1/22 20

    z

    zz

    k k k

    k kdk dk dk

    kk k

    ρ

    ρ ρρ ρ

    ρ

    = −

    = − = −−

    ( )20

    1 ( )2

    z

    jkrjk z

    z

    ke H k e dkr j k

    ρρ ρρ

    − +∞ −

    −∞

    =

    We then have

    or

    (The path has been deformed back to the real axis, please see the next two slides)

  • Example (cont.)

    14

    ( )1/22 20zk k kρ= −

    Branch cut

    ( )Re kρCCCW

    ( )Im kρ

    0k

    Mapping equation for C:

    Note: The value of kz is opposite across the branch cut.

    CCCW: counterclockwise around branch cut

    0k−

    ( ),CCW

    z

    k C

    kρ ∈

    ∈ −∞ ∞

    The square root is defined so that when kρ is on the real axis we have:

    2 20 0,zk j k k k kρ ρ= − − >

  • Example (cont.)

    15

    ( )Re kρCCW

    ( )Im kρ

    0k

    CCW: clockwise around branch cut

    Deform path

    0k−

    ( )Re kρ

    ( )Im kρ

    0k

    Branch cut

    0k−

    “Sommerfeld path”

  • Example (cont.)

    16

    Alternative form:

    ( )

    ( ) ( )

    ( ) ( )

    20

    0 2 20 00

    0 2 20 00

    0

    ( )2

    ( ) ( )2 2

    ( ) ( )2 2

    2

    z

    z z

    z z

    jkrjk z

    z

    jk z jk z

    z z

    jk z jk z

    z z

    z

    ke j H k e dkr k

    k kj jH k e dk H k e dkk k

    k kj jH k e dk H k e dkk k

    kj Hk

    ρρ ρ

    ρ ρρ ρ ρ ρ

    ρ ρρ ρ ρ ρ

    ρ

    ρ

    ρ ρ

    ρ ρ

    − +∞ −

    −∞

    +∞− −

    −∞

    +∞− −

    = −

    = − − ′

    ′ ′= − − −

    ′ = +

    ∫ ∫

    ∫ ∫

    ( ) ( )

    ( ) ( )

    ( )

    0 1 200

    1 20 00 0

    00

    ( ) ( )2

    ( ) ( )2 2

    z z

    z z

    z

    jk z jk z

    z

    jk z jk z

    z z

    jk z

    z

    kjk e dk H k e dkk

    k kj jH k e dk H k e dkk k

    kj J k e dk

    k

    ρρ ρ ρ ρ

    ρ ρρ ρ ρ ρ

    ρρ ρ

    ρ ρ

    ρ ρ

    ρ

    +∞− −

    ∞ +∞− −

    ∞ −

    ′ ′ −

    ′ ′= − −

    = −

    ∫ ∫

    ∫ ∫

    k kρ ρ′ = −

    ( ) ( ) ( ) ( )2 10 0H z H z− = − +

    ( ) ( ) ( ) ( ) ( )( )1 20 0 012J z H z H z= +

  • Example (cont.)

    17

    00

    1 ( ) zjkr

    jk z

    z

    ke J k e dkr j k

    ρρ ρρ

    − +∞ − =

    Sommerfeld Identities

    Hence we have:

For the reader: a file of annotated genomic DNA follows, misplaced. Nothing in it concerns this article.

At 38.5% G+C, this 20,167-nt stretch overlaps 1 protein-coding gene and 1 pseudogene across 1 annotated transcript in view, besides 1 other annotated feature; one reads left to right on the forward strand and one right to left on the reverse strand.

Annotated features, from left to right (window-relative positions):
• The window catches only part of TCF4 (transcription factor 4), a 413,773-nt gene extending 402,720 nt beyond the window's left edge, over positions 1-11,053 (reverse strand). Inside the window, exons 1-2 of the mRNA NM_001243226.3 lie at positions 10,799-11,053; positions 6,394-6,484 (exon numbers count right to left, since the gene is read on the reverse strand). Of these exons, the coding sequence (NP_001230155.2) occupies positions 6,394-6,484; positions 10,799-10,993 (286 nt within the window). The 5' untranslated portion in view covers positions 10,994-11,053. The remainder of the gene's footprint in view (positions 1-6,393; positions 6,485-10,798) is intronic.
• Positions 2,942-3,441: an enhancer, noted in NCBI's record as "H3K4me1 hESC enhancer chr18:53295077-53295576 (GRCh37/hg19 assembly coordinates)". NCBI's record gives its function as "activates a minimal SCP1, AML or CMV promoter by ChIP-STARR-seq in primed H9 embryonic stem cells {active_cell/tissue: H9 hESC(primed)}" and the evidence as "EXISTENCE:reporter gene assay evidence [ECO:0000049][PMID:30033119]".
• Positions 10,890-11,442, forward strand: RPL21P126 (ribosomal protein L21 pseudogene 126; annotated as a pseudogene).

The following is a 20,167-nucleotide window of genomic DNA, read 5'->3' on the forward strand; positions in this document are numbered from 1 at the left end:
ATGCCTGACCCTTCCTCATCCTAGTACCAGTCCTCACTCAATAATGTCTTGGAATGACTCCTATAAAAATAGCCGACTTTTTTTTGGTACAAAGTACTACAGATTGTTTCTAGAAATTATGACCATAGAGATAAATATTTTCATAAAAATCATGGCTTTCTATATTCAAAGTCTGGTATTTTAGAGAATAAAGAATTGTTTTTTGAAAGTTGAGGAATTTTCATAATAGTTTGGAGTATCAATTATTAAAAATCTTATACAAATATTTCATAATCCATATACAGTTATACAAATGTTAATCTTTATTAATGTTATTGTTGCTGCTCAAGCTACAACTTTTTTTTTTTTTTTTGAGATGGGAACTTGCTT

( )20

    1 ( )2

    z

    jkrjk z

    z

    ke H k e dkr j k

    ρρ ρρ

    − +∞ −

    −∞

    =

    The integrals are along a “Sommerfeld path” that stays slightly above or below the branch cuts.

  • Far-Field Identity This identity is useful for calculating the far-field of finite (3-D) sources in cylindrical coordinates.

    Note: We assume that the current decays at z = ± ∞ fast enough so that a 3-D far field exists.

    18

    y

    z

    x

    ( )I zr θ

  • Far-Field Identity (cont.)

    ( )200( ) ( )8

    zjk zz z zA I k H k e dkj ρ

    µ ρπ

    +∞ −

    −∞= ∫

    Exact solution:

    19

    y

    z

    x

    ( )I zr θ

  • Far-Field Identity (cont.) From ECE 6340, as →∞r

    0~ ( , )4

    jkreA ar

    µ θ φπ

    ( ) ( )sin cos sin sin cos

    cos0

    ( , )

    ˆ ( )4

    jk x y z

    V

    jkrj kz

    a J r e dx dy dz

    ez I z e dzr

    θ φ θ φ θ

    θ

    θ φ

    µπ

    ′ ′ ′+ +

    − +∞ ′

    −∞

    ′ ′ ′ ′=

    ′ ′=

    Hence

    0~ ( cos )4

    jkr

    zeA I k

    rµ θπ

    20

  • Far-Field Identity (cont.)

    Hence, comparing these two,

    ( )20 00( ) ( ) ~ ( cos )8 4

    z

    jkrjk z

    z zeI k H k e dk I k

    j rρµ µρ θπ π

    −+∞ −

    −∞

    r →∞as

    ( )20( ) ( ) ~ 2 ( cos )z

    jkrjk z

    z zeI k H k e dk j I k

    rρρ θ

    −+∞ −

    −∞

    or

    21

  • Far-Field Identity (cont.)

    To generalize this identity, use

    ( ) ( )2 2 42( ) ~nj x

    nH x ex

    π π

    π− − −

    Hence

    ( ) ( )2 20( ) ~ ( )

    nnH x j H x

    22

  • Far-Field Identity (cont.)

    Therefore, we have

    ( )2 1( ) ( ) ~ 2 ( cos )zjkr

    jk z nz n z

    eI k H k e dk j I krρ

    ρ θ−+∞ − +

    −∞

    Note: This is valid for ρ →∞

    , 0, 180r θ→∞ ≠ Hence, this is valid for

    23

  • Far-Field Identity (cont.)

    Since the current function is arbitrary, we can write

    ( )2 1( ) ( ) ~ 2 ( cos )zjkr

    jk z nz n z

    ef k H k e dk j f krρ

    ρ θ−+∞ − +

    −∞

    for , 0, 180r θ→∞ ≠

    24

    Slide Number 1Slide Number 2Slide Number 3Slide Number 4Slide Number 5Slide Number 6Slide Number 7Slide Number 8Slide Number 9Slide Number 10Slide Number 11Slide Number 12Slide Number 13Slide Number 14Slide Number 15Slide Number 16Slide Number 17Slide Number 18Slide Number 19Slide Number 20Slide Number 21Slide Number 22Slide Number 23Slide Number 24